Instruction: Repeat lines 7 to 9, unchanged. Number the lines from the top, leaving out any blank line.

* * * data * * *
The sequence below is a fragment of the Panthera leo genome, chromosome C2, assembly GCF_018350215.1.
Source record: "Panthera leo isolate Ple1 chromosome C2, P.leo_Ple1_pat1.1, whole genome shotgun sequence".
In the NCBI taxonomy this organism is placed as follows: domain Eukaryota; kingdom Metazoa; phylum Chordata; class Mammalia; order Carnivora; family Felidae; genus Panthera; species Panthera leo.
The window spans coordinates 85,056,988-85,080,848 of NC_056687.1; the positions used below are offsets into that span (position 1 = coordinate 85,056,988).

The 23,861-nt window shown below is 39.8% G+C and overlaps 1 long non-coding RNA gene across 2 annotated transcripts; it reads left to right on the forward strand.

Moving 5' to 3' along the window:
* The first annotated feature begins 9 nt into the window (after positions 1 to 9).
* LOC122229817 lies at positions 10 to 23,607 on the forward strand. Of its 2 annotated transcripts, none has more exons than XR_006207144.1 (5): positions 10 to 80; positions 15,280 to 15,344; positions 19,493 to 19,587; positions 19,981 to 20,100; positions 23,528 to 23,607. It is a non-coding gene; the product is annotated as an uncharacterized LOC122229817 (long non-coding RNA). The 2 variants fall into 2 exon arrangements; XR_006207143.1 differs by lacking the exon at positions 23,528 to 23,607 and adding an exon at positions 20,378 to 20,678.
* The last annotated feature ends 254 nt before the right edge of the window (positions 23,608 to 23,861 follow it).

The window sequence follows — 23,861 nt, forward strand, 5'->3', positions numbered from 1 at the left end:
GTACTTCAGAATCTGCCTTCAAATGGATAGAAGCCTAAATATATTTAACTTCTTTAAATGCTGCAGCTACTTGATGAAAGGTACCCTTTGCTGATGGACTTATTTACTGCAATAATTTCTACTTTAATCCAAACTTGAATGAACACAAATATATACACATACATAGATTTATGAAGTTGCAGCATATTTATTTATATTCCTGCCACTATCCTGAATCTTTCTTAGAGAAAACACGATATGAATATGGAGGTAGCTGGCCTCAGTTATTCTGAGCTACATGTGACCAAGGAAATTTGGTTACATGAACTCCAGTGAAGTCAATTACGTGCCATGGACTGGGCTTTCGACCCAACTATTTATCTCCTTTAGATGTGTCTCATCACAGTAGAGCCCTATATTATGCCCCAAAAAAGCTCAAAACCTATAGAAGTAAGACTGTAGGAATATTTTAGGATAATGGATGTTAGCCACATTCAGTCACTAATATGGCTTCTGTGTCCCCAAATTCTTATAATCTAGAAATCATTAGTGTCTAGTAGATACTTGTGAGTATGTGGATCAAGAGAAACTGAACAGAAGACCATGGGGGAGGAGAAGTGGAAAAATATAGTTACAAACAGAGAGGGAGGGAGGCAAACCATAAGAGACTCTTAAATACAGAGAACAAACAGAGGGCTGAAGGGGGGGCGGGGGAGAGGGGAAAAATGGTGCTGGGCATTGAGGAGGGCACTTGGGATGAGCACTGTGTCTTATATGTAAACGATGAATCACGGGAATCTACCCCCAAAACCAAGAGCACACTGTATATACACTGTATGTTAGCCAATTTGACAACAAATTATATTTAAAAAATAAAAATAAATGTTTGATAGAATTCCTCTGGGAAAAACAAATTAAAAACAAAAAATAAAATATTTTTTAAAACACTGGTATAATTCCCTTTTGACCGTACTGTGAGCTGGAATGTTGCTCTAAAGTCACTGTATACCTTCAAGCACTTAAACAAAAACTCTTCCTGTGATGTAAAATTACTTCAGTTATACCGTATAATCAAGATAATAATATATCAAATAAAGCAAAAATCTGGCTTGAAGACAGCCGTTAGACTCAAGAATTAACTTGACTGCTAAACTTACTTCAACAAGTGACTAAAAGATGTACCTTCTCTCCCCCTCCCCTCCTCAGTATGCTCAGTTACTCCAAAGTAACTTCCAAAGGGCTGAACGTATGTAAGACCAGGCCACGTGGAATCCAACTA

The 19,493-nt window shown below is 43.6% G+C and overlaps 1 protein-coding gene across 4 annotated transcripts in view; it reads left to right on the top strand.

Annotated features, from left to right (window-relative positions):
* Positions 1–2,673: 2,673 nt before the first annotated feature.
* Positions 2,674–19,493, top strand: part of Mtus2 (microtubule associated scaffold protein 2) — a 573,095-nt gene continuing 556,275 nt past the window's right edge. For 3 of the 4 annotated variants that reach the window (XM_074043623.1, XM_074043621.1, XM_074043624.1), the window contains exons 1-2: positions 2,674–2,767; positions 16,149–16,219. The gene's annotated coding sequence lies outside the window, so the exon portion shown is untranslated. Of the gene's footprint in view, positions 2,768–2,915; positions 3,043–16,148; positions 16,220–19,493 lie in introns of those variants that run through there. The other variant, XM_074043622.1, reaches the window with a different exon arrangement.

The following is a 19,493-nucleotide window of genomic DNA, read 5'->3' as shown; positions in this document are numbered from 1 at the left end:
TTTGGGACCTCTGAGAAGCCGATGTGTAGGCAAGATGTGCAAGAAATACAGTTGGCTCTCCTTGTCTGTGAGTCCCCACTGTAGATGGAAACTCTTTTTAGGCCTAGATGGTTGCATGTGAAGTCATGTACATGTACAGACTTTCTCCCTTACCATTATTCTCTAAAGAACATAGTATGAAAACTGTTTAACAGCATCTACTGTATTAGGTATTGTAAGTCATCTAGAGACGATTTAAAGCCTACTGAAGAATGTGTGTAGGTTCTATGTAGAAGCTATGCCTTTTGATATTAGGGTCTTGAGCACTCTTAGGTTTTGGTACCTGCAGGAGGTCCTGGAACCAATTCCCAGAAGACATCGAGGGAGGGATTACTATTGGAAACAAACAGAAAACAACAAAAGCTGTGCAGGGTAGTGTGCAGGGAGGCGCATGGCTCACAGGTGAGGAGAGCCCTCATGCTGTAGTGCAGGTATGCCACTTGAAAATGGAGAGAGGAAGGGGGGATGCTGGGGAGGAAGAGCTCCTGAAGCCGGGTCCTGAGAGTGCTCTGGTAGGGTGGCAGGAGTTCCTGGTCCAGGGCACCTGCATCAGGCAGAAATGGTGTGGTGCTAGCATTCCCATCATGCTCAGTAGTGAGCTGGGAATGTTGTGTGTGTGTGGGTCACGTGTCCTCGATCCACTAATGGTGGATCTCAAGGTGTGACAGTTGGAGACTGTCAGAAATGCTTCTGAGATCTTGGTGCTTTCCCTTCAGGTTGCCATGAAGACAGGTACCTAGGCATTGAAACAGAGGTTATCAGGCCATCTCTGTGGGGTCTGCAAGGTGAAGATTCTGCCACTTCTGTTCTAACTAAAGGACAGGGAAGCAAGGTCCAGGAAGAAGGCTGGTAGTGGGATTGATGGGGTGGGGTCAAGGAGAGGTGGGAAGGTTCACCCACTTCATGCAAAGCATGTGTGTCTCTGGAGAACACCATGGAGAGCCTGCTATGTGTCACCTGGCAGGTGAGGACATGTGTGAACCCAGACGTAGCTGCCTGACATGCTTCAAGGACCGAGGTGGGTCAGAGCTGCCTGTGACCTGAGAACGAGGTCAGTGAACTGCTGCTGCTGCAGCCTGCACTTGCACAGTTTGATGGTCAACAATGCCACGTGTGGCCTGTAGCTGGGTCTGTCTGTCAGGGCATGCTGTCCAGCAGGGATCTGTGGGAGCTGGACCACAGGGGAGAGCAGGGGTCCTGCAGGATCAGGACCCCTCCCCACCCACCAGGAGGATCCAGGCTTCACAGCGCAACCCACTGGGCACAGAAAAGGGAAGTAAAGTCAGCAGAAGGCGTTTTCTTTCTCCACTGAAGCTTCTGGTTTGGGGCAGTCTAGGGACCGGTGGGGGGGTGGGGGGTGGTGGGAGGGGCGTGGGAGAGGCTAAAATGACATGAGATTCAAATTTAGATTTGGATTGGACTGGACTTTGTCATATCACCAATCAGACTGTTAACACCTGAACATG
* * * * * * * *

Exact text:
* The first annotated feature begins 9 nt into the window (after positions 1 to 9).
* LOC122229817 lies at positions 10 to 23,607 on the forward strand. Of its 2 annotated transcripts, none has more exons than XR_006207144.1 (5): positions 10 to 80; positions 15,280 to 15,344; positions 19,493 to 19,587; positions 19,981 to 20,100; positions 23,528 to 23,607. It is a non-coding gene; the product is annotated as an uncharacterized LOC122229817 (long non-coding RNA). The 2 variants fall into 2 exon arrangements; XR_006207143.1 differs by lacking the exon at positions 23,528 to 23,607 and adding an exon at positions 20,378 to 20,678.
* The last annotated feature ends 254 nt before the right edge of the window (positions 23,608 to 23,861 follow it).